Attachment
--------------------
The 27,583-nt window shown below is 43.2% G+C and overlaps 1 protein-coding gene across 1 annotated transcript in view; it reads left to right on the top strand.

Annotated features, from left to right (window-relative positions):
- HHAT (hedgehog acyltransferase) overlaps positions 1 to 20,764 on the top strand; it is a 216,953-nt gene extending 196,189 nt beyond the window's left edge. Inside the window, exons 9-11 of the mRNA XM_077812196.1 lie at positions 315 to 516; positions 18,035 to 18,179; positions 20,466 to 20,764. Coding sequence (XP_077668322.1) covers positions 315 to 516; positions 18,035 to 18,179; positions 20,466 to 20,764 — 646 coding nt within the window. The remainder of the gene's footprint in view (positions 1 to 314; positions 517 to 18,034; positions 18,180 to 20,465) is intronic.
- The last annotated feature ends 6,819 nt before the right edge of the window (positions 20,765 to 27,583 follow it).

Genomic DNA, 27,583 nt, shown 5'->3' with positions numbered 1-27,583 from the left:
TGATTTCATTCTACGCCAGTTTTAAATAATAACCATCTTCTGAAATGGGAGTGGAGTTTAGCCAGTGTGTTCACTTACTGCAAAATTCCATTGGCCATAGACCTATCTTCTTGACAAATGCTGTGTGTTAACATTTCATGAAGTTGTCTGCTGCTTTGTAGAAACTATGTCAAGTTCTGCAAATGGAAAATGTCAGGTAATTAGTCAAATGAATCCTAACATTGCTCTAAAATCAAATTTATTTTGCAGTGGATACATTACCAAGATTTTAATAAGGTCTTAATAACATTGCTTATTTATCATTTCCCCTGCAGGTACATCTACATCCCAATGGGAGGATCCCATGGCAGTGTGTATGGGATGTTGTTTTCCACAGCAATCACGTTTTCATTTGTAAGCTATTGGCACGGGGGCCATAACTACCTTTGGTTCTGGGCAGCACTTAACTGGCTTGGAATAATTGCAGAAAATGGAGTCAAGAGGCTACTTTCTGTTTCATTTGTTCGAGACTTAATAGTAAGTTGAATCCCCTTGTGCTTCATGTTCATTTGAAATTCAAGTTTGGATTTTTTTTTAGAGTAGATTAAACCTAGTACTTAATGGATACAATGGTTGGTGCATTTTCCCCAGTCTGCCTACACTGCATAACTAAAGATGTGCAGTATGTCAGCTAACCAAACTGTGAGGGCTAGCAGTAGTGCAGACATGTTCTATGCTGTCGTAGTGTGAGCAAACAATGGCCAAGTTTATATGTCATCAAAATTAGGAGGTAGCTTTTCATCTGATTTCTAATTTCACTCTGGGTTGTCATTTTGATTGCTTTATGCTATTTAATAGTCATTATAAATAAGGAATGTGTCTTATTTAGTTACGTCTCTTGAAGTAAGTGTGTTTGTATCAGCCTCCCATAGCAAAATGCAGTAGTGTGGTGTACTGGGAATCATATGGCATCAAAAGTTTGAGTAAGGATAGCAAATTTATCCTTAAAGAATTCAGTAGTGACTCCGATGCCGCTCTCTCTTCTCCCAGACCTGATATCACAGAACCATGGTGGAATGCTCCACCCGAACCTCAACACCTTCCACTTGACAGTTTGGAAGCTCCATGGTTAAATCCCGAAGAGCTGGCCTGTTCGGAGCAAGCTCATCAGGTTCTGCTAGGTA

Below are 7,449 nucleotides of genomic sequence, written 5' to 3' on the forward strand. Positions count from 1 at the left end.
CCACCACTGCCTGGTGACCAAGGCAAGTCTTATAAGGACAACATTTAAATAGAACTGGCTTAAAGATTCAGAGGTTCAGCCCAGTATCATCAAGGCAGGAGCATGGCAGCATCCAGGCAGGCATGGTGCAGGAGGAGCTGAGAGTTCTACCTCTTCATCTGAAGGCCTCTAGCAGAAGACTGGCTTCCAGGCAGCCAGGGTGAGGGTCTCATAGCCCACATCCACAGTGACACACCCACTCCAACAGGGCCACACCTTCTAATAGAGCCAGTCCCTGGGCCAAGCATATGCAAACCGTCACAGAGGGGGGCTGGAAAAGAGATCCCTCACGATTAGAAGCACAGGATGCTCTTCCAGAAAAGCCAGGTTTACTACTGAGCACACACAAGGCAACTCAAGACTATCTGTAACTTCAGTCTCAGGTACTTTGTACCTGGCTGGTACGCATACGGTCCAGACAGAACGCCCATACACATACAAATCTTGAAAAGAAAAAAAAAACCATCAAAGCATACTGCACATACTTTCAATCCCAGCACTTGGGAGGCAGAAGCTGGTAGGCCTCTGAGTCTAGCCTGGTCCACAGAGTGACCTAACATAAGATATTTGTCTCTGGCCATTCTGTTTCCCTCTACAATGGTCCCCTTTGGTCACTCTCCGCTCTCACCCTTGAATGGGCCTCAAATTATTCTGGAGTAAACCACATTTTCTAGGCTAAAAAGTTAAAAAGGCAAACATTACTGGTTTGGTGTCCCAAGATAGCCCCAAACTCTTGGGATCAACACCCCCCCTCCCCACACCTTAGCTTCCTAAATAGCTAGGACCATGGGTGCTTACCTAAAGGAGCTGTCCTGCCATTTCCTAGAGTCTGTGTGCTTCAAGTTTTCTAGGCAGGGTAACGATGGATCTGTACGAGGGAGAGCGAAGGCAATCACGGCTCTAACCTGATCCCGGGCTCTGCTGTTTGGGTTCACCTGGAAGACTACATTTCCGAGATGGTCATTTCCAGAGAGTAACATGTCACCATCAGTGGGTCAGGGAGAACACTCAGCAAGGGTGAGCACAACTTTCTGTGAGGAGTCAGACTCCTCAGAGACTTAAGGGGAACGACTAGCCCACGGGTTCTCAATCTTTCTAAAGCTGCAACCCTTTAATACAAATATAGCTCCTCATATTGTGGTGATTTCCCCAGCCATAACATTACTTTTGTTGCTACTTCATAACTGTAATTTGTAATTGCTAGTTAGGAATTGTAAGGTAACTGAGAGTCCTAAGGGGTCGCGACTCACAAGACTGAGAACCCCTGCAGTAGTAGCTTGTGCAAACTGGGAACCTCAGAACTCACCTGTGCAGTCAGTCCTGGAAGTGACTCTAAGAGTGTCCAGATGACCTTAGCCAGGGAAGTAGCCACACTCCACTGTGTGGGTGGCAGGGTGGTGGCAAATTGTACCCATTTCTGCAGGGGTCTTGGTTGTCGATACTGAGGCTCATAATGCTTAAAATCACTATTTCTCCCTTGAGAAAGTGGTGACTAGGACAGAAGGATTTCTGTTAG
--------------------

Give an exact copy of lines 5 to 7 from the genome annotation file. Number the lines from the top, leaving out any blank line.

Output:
Genomic DNA, 27,583 nt, shown 5'->3' with positions numbered 1-27,583 from the left:
TGATTTCATTCTACGCCAGTTTTAAATAATAACCATCTTCTGAAATGGGAGTGGAGTTTAGCCAGTGTGTTCACTTACTGCAAAATTCCATTGGCCATAGACCTATCTTCTTGACAAATGCTGTGTGTTAACATTTCATGAAGTTGTCTGCTGCTTTGTAGAAACTATGTCAAGTTCTGCAAATGGAAAATGTCAGGTAATTAGTCAAATGAATCCTAACATTGCTCTAAAATCAAATTTATTTTGCAGTGGATACATTACCAAGATTTTAATAAGGTCTTAATAACATTGCTTATTTATCATTTCCCCTGCAGGTACATCTACATCCCAATGGGAGGATCCCATGGCAGTGTGTATGGGATGTTGTTTTCCACAGCAATCACGTTTTCATTTGTAAGCTATTGGCACGGGGGCCATAACTACCTTTGGTTCTGGGCAGCACTTAACTGGCTTGGAATAATTGCAGAAAATGGAGTCAAGAGGCTACTTTCTGTTTCATTTGTTCGAGACTTAATAGTAAGTTGAATCCCCTTGTGCTTCATGTTCATTTGAAATTCAAGTTTGGATTTTTTTTTAGAGTAGATTAAACCTAGTACTTAATGGATACAATGGTTGGTGCATTTTCCCCAGTCTGCCTACACTGCATAACTAAAGATGTGCAGTATGTCAGCTAACCAAACTGTGAGGGCTAGCAGTAGTGCAGACATGTTCTATGCTGTCGTAGTGTGAGCAAACAATGGCCAAGTTTATATGTCATCAAAATTAGGAGGTAGCTTTTCATCTGATTTCTAATTTCACTCTGGGTTGTCATTTTGATTGCTTTATGCTATTTAATAGTCATTATAAATAAGGAATGTGTCTTATTTAGTTACGTCTCTTGAAGTAAGTGTGTTTGTATCAGCCTCCCATAGCAAAATGCAGTAGTGTGGTGTACTGGGAATCATATGGCATCAAAAGTTTGAGTAAGGATAGCAAATTTATCCTTAAAGAATTCAGTAGTGACTCCGATGCCGCTCTCTCTTCTCCCAGACCTGATATCACAGAACCATGGTGGAATGCTCCACCCGAACCTCAACACCTTCCACTTGACAGTTTGGAAGCTCCATGGTTAAATCCCGAAGAGCTGGCCTGTTCGGAGCAAGCTCATCAGGTTCTGCTAGGTA

Below are 7,449 nucleotides of genomic sequence, written 5' to 3' on the forward strand. Positions count from 1 at the left end.